In addition, Arai has created site specific public works of art commissioned by the New York City Department of Cultural Affairs' Percent for Art Program, the General Services Administration of the Federal Government, the NYC MTA Arts for Transit Program and the San Francisco Arts Commission that deal with community themes.[4]

An Asian American activist who participated in the political movements of the 1960s, Arai is still engaged in community work. She sat on the Boards of the Museum of Chinese in the Americas, where she served as its first artist-in-residence, the Lower East Side Printshop, Printed Matter, the Women’s Studio Workshop and the Bread and Roses Cultural Project of the 1199 Health and Hospitals Workers Union. She is currently serving on the Board of Directors of the Joan Mitchell Foundation.

She was NYU Asian/Pacific/American Institute’s first Artist-in-Residence in 1997-1998 and has also served as an Artist-in-Residence at the PS 1 Museum, (1991), the Dieu Donne Paper Mill (1991-2), the Bronx Museum of the Arts (2003), the Lower East Side Tenement Museum (2005); the Center for Exploratory Photography and Art in Buffalo, New York (2005); the Asian Arts Initiative (2006) and the Center for Book Arts (2009).[5] [6] Through her body of work utilizing silk-screening, site-specific installations, collections of oral histories and community memories and images, Arai explores the relationship of art to history and the role that memory plays in retelling a collective past. Her work demonstrates her persistent commitment to documenting and reclaiming a variety of peoples’ untold histories while it simultaneously also engages viewers in dialogue with contemporary social struggles.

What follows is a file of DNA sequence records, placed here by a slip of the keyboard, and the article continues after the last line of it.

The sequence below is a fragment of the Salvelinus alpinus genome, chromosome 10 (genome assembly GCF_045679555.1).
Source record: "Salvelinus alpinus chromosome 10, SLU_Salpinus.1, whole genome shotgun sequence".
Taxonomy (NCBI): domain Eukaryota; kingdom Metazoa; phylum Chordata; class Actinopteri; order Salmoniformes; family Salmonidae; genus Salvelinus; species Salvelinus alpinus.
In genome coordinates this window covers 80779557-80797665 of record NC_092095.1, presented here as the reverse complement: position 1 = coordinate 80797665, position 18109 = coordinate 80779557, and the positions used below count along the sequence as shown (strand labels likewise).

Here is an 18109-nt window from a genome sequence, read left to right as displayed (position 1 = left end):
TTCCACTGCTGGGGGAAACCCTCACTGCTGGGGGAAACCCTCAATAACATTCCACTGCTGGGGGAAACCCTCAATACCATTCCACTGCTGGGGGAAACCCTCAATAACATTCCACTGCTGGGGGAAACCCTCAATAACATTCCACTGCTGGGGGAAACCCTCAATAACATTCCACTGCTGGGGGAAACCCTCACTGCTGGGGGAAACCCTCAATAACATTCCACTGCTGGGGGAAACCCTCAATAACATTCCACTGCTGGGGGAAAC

Permanent Collections[edit]

Tomie's work is in the permanent collections in museums including the Museum of Modern Art, Library of Congress,[7][8][9][10] and the Museum of Chinese in the Americas.[11]

Literature[edit]

In 1998 the Bronx Museum of the Arts published Tomie's book: "Tomie Arai: Double happiness".[12]

References[edit]

  1. ^ http://tomiearai.com/process/
  2. ^ http://www.nytimes.com/1999/11/28/nyregion/neighborhood-report-chinatown-east-village-walls-stop-talking-political-murals.html
  3. ^ https://books.google.com/books?id=sPGdBxzaWj0C&pg=PA111&lpg=PA111&dq=tomie+arai+the+Grove+Encyclopedia+of+american+Art&source=bl&ots=qbdkGDBIrj&sig=H6ZHc18m6yZp4wPPD267VovA_a0&hl=en&sa=X&ei=zvWJVLvfIIukNty1geAB&ved=0CCoQ6AEwAg#v=onepage&q=tomie%20arai%20the%20Grove%20Encyclopedia%20of%20american%20Art&f=false
  4. ^ http://www.nyc.gov/html/dcla/html/panyc/arai.shtml
  5. ^ http://tomiearai.com/residencies/
  6. ^ http://tomiearai.com/bio/
  7. ^ "Library of Congress LCCN Permalink 2007675662". Lccn.loc.gov. Retrieved 2014-05-11. 
  8. ^ "Library of Congress LCCN Permalink 92071124". Lccn.loc.gov. Retrieved 2014-05-11. 
  9. ^ "Library of Congress LCCN Permalink 98071319". Lccn.loc.gov. Retrieved 2014-05-11. 
  10. ^ "Brief Record (Library of Congress Online Catalog)". Catalog.loc.gov. Retrieved 2014-05-11. 
  11. ^ [1]
  12. ^ Tomie Arai; Lydia Yee (1 January 1998). Tomie Arai: Double Happiness. Bronx Museum of the Arts. ISBN 978-0-917535-25-3. 

See also[edit]